Leonard Bernstein Centennial - 7/20-7/22
TCM celebrates the 100th anniversary of a musical legend with three nights of programming devoted to some of Leonard Bernstein's most significant work as composer, conductor and pianist. Each evening provides insight into the extensive accomplishments of the man described by The New York Times as "Music's Monarch." Our tribute begins with a night of films showcasing Bernstein's scores, and succeeding nights are devoted to his televised appearances with the New York Philharmonic's Young People's Concerts and the series Omnibus.
Bernstein (1918-1990) was born in Lawrence, MA and educated at Harvard (graduated cum laude) and Philadelphia's Curtis Institute of Music. He made his major conducting debut in 1943 with the New York Philharmonic, where he would enjoy a long tenure as that orchestra's music director. He was also conductor of the New York Symphony (1945-48) and taught at various music centers and universities, serving as Professor of Music at Brandeis University (1951-56). He appeared numerous times as guest conductor with orchestras in the U.S. and abroad, and he became the first conductor to give a series of television lectures on classical music. Skilled at the piano, he frequently conducted from the keyboard.
Bernstein is revered in the Broadway community for his contributions to such stage musicals as West Side Story, Peter Pan, Candide, Wonderful Town and On the Town. His other compositions include three symphonies and many chamber and solo works. Below are the components of our tribute, beginning with an evening of movies and continuing with two nights of television concerts.
West Side Story (1961) is the film version of the 1957 Broadway musical scored by Bernstein, with lyrics by Stephen Sondheim and book by Arthur Laurents. The movie won 10 Academy Awards, including best director for Robert Wise and Jerome Robbins and Best Supporting Actress for Puerto Rican actress Rita Moreno. The film also stars Natalie Wood and Richard Beymer.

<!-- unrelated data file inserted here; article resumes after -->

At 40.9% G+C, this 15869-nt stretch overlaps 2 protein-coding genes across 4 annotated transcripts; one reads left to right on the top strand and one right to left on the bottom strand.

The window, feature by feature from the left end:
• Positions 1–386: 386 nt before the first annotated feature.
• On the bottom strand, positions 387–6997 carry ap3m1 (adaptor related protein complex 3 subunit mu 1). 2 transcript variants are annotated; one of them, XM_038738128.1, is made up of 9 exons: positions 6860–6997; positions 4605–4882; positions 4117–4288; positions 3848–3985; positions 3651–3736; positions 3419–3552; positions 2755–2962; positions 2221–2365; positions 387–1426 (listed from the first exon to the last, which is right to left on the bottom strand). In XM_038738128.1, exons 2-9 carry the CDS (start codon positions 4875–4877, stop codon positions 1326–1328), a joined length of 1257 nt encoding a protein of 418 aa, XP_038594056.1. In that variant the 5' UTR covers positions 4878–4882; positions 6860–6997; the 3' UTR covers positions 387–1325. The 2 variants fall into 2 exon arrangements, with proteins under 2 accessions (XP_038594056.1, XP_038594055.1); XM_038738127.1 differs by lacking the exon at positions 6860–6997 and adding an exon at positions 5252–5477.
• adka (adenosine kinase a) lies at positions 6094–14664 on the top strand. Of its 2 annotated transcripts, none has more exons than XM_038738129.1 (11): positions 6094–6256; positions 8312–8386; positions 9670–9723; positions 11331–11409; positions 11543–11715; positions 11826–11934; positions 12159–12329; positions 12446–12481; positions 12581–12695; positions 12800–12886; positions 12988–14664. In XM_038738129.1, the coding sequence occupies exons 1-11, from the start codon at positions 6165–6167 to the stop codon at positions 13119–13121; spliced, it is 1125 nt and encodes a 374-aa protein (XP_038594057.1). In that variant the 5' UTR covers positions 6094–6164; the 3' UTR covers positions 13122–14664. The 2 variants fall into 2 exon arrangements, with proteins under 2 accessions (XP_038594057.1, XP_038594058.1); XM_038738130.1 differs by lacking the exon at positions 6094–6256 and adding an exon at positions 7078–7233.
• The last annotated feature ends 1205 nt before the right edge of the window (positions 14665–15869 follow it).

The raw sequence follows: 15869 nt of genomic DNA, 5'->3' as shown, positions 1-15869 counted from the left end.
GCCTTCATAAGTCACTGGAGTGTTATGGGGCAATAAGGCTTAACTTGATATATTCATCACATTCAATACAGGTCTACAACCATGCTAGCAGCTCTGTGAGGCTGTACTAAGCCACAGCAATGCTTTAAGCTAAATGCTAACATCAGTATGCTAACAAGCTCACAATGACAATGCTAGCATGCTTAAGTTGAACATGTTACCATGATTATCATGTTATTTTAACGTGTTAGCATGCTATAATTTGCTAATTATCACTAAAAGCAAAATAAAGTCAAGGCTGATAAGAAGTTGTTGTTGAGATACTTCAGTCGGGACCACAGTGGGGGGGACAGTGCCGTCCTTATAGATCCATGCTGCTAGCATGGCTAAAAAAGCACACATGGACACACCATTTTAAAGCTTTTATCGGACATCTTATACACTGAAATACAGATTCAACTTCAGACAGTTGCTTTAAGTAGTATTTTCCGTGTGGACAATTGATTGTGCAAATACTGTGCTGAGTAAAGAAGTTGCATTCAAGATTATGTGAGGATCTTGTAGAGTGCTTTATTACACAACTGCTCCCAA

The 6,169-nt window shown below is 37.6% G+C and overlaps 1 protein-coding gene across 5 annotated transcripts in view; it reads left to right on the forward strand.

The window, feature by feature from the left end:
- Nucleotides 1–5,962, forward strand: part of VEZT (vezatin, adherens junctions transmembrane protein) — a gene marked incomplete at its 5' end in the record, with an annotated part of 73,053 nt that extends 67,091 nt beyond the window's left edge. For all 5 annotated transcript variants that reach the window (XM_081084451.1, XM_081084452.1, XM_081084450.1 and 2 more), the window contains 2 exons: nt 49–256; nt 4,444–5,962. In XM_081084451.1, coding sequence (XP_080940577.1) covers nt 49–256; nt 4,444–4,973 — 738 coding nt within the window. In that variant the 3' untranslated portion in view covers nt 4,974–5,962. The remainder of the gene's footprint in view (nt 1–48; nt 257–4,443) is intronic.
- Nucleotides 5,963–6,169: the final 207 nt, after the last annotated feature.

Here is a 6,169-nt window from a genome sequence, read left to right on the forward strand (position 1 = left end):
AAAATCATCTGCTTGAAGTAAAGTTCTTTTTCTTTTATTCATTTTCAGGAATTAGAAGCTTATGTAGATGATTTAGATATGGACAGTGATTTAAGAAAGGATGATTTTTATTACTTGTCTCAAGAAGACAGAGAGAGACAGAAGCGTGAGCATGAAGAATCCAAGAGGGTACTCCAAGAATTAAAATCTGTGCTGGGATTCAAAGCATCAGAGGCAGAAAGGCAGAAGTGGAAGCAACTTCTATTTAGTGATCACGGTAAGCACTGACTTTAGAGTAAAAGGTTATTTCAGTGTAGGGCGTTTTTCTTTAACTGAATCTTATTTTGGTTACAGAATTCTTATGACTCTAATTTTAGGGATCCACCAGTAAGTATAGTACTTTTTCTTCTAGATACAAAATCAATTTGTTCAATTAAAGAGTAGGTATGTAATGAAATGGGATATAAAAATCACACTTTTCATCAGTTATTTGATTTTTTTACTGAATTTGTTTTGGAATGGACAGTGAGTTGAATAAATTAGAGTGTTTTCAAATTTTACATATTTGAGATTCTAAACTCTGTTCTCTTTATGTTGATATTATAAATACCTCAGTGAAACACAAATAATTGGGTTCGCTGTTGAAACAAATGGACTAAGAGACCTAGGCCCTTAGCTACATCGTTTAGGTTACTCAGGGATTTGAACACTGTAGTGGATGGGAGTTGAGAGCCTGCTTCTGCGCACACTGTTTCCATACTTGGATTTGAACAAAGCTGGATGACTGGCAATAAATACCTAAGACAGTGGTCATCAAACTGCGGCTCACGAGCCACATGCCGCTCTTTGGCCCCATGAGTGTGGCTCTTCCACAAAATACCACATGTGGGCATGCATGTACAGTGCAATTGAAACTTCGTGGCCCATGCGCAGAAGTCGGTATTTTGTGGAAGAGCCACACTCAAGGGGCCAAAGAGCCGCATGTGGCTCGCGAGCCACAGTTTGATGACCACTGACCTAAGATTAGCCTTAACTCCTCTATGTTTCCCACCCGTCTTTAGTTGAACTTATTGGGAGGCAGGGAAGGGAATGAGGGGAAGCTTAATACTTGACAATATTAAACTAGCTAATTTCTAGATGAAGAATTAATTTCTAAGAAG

On the Town (1949) is MGM's screen adaptation of the 1944 Broadway show with music by Bernstein and book and lyrics by Betty Comden and Adolph Green. The film's cast is headed by Gene Kelly (who also co-directed with Stanley Donen) and Frank Sinatra. To Bernstein's displeasure, several of his original songs were replaced with new numbers created by Roger Edens.
On the Waterfront (1954), directed by Elia Kazan with Marlon Brando in the leading role, features an original film score by Bernstein, who was Oscar-nominated for his contribution. The film won Oscars in eight categories including Best Picture.
Young People's Concerts, a tradition of the New York Philharmonic since 1924, were the longest-running series of family concerts of classical music in the world. Bernstein arranged for the concerts to be televised on CBS-TV upon his arrival as the Philharmonic's music director in 1958. The shows were syndicated in more than 40 countries. Bernstein continued the concerts even after he left as the orchestra's conductor in 1969; they ran through March 1972. These are the Young People's Concerts screening on TCM: What Does Music Mean? (1958), Humor in Music (1959), What Is a Mode? (1966) and A Toast to Vienna in 3/4 Time (1967).
The award-winning series Omnibus was created in 1952 by the Ford Foundation in an effort to "raise the level of American taste." It ran at various times on CBS, ABC and NBC-TV through 1961 and had a brief revival in 1981. The show offered programming devoted to the arts, science and the humanities, with interviews and performances of notable performers and artists from various fields.
Bernstein gave his first televised music lectures on the show, including his well-remembered analysis of Beethoven's Fifth Symphony (1954), in which he employs some of the composer's discarded sketches to show what the music might have been like if they were left in. The other Omnibus programs in our series include The World of Jazz (1955), The Art of Conducting (1955), The American Musical Comedy (1956), Introduction to Modern Music (1957), The Music of Johann Sebastian Bach (1957) and What Makes Opera Grand? (1958).
That final selection was another favorite of viewers of the series, illustrating the powerful effect of an opera's music. Among the demonstrations is one in which actor Hans Conried delivers dramatic readings in English as Marcello in La Boheme, followed by a singer who performs the same lines in the original Italian complete with musical scoring.
by Roger Fristoe